The People Behind Polaris – December Employee Spotlight: Greg B.
Industrial Designer. Team Builder.
Before arriving at Polaris nearly 20 years ago, Greg B., vice president, Industrial Design, spent time in Europe, working for some of the world’s foremost automotive manufacturers. There, in studios in Italy, Switzerland, and Germany, he honed his talent for taking new ideas from clay models to on-road, performance-minded vehicles and where he fueled his passion for all things industrial design.
Those roads led him to California for a turn, and then to the North Star State and Polaris – where he added vehicles for a variety of terrains – snow, sand, dirt and water – to his design repertoire. In Greg’s time at Polaris, he’s helped move the brand forward, playing significant roles in the conception and design of the of the Slingshot, Indian Motorcycle and the RZR.
However, he says with a clear sense of respect, getting to work alongside talented teams throughout Polaris is how he gauges his success here. “I love to build teams and build the understanding and the organization of what we do as industrial designers.”
Greg came into the company at a time when the industrial design department had yet to be established at Polaris, beyond the snowmobiles and some outsourcing of specific projects. “No one had an idea of how big an impact the department would have on the company,” he says, recalling that there wasn’t much of an understanding of what he and his small team of four would bring to the table. “It has been a really interesting journey to shepherd this department along to present day – and I would say, honestly, it was a labor of love on my side to build the team.”
Today, the Industrial Design department roster sits at 50.
“The part that really fires me up is my team,” he says. “They are what brings me in here every day, their effort. Guiding them, providing them an environment where they can be successful, and seeing them be challenged and succeed is one of my big motivating factors.”
Greg shares that his team of designers are motivated by being able to see the results of their labors and accomplishing something that moves the needle. He believes that his department has a real drive to be number one, and that, he says, has allowed him to go all over the world to find incredibly talented designers.
“I’d put my crew up against any of the big automotive manufacturers any day of the week. It took a huge amount of support from the company. It took a lot of effort to get everybody here, but the team is truly amazing.”
Tell us a little about your role at Polaris:
Every vehicle Polaris makes starts in the Industrial Design department. We’re super product oriented. That's the really simple way to say it: everything that we make starts here. Engineering is a major partner of ours and we work with departments all across the company – from building to branding and everyone in between – to bring products to market.
What’s unique about your role?
We’re in a totally different area here in Industrial Design. Every day that you spend in Industrial Design is all about what’s going happen to the company in the future – we’re always looking ahead. In fact, I don’t have do much with what’s happening right now. We’re designing for the future and what’s to come, more than what’s happening right now.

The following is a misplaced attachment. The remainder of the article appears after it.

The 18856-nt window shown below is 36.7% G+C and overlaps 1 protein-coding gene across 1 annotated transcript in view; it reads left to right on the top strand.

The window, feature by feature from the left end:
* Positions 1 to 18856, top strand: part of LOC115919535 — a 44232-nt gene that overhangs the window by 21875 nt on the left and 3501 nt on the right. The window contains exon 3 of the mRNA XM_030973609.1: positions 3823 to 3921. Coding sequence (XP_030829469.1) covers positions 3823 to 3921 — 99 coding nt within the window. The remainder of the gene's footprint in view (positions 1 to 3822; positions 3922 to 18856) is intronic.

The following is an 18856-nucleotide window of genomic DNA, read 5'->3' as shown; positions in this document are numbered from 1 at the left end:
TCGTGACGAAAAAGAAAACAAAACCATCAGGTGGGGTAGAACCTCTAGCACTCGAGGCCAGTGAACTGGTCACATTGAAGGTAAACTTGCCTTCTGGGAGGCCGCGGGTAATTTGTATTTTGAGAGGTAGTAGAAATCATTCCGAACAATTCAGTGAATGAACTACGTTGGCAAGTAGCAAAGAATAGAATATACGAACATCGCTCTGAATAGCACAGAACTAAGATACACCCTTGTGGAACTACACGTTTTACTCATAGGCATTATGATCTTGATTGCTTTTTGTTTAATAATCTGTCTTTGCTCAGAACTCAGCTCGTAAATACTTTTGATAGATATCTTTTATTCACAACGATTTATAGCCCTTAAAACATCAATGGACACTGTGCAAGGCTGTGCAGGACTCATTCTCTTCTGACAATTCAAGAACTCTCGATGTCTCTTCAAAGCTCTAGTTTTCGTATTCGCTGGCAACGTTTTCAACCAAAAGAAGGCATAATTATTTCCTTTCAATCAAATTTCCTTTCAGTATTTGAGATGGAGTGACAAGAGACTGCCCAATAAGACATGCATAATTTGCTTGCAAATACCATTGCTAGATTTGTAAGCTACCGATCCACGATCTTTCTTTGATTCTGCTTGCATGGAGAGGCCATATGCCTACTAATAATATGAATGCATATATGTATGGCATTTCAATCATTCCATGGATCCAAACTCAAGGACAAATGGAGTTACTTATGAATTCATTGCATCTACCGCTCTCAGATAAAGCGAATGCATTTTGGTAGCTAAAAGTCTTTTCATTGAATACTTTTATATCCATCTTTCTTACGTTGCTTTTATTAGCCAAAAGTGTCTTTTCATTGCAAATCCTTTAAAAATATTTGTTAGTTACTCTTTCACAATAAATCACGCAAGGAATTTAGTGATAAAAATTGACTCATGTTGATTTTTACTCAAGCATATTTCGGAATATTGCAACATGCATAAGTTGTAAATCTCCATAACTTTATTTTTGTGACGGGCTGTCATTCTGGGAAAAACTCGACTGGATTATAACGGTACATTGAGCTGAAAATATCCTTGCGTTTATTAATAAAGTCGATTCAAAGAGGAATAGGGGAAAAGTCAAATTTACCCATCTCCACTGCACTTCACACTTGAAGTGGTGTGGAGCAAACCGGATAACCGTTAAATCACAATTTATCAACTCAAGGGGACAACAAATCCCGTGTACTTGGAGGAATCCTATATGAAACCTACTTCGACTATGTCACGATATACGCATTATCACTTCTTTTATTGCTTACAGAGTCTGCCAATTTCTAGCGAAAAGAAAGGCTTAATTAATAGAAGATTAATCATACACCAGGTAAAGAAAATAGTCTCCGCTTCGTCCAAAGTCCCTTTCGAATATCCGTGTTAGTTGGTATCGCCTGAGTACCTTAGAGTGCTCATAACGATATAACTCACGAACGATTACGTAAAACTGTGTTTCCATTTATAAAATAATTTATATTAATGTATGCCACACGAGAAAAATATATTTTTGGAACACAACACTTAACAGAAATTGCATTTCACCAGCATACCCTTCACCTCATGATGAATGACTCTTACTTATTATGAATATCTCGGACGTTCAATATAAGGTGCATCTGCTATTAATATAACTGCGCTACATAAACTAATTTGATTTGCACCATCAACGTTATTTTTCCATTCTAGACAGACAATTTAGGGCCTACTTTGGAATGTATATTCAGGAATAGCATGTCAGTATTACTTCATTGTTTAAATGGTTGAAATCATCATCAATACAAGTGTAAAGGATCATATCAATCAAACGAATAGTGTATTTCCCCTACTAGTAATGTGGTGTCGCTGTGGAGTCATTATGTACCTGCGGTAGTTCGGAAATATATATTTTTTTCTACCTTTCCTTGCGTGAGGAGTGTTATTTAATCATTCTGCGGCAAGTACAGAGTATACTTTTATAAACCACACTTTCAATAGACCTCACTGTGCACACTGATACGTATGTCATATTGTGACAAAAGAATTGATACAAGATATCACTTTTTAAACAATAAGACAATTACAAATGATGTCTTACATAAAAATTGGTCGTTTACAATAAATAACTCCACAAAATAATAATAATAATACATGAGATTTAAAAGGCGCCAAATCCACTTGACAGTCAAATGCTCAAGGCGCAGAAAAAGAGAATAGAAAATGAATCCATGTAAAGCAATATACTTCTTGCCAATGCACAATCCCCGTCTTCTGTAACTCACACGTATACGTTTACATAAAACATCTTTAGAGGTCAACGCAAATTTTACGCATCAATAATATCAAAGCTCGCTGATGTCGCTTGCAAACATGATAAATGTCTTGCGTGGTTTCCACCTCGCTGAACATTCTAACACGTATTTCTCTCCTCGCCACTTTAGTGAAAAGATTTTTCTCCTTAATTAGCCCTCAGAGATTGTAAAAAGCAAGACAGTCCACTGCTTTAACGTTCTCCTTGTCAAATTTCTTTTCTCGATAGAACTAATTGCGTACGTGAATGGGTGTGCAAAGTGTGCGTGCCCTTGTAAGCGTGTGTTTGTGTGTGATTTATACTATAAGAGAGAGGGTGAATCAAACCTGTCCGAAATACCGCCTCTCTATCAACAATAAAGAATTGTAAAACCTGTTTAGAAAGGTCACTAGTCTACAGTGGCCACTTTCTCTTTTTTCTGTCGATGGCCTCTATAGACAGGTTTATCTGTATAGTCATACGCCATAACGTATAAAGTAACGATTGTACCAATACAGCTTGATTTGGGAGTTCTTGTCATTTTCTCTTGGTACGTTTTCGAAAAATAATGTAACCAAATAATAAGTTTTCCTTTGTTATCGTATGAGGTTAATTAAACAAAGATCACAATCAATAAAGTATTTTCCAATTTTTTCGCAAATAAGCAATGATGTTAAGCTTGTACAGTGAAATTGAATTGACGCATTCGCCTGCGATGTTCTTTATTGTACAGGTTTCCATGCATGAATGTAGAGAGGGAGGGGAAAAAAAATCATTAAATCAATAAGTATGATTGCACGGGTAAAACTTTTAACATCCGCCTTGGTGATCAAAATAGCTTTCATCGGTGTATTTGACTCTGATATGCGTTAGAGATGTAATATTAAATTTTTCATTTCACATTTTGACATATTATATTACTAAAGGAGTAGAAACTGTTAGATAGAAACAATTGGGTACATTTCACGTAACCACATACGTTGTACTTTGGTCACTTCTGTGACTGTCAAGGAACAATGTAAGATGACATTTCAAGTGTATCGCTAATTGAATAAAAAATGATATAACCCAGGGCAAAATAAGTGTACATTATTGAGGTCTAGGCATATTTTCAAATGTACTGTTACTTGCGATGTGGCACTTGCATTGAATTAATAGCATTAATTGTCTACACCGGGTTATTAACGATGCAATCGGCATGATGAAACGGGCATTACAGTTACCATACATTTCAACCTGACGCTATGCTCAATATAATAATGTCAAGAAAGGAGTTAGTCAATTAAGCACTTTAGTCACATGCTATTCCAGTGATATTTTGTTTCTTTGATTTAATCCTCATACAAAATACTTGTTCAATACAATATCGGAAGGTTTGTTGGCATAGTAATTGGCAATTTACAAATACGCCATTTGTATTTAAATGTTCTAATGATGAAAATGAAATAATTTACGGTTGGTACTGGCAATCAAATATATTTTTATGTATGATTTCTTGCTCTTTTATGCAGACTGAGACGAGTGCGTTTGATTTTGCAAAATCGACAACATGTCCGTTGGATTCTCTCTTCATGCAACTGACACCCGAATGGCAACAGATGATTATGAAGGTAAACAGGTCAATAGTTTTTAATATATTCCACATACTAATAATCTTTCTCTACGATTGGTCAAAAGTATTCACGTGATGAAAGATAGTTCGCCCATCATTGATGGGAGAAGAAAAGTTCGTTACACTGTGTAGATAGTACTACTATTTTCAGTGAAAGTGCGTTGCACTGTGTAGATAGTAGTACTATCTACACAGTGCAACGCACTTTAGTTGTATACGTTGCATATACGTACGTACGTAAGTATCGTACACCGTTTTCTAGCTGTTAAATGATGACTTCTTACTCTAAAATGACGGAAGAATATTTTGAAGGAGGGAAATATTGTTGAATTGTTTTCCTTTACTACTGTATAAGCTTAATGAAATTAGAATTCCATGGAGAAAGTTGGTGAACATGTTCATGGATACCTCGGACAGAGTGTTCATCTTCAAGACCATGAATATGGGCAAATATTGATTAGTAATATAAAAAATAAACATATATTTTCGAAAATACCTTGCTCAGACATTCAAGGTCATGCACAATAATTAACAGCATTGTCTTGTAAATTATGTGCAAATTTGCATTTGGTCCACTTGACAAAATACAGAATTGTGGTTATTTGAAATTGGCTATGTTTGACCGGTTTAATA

Over the years, we’ve added other departments inside Industrial Design: ergonomics, our own engineering arm. We get asked to do a lot of things that I think are slightly different or maybe very different than a normal design group. There’s lots of lots of deliverables, loads of variety.
What have been some of your favorite projects to work on over the years?
Being at Polaris for the length of time that I’ve been here, and along with a core crew of about 12-15 people, we’ve worked on over 130 distinct products.
Working with the Snow team on the Rush chassis, several generations back, was one of the more significant programs that I was ever part of because it really signaled an understanding of what we in Industrial Design brought to the table. The Snow team’s willingness to work with us on the next generation product was a big deal.
The Slingshot was also a very nontraditional design that the team spent a lot of time on. And then being a motorcycle guy personally, it was an honor and incredibly special to be a part of the team that brought the iconic Indian Motorcycle bike back to riders.
How does your team continue to stay creative and innovate for future designs?
We rotate people through three different studios, and we give them a lot of different experiences, including on the international level. We focus on getting our people out and into the market, to be able to understand our riders better and bring products to life that serve them. Our group has deep product, brand, and company knowledge because of the exposure we provide to many different experiences and places.
What does THINK OUTSIDE mean to you?
For me, I THINK OUTSIDE when I’m interacting with our products. I get inspired when I’m wrenching on stuff and I get inspired when I’m out driving stuff. I’ve raced RZRs for about eight years now and I get inspired by being around the racing. Whether it’s being out at the Mint or racing on my own in Wyoming or Iowa or in the Western series races, my riding experience definitely informs how I think about the product.
Interested in joining Team Polaris? Check out opportunities with our Industrial Design team and other open roles at Polaris by visiting www.polaris.com/careers.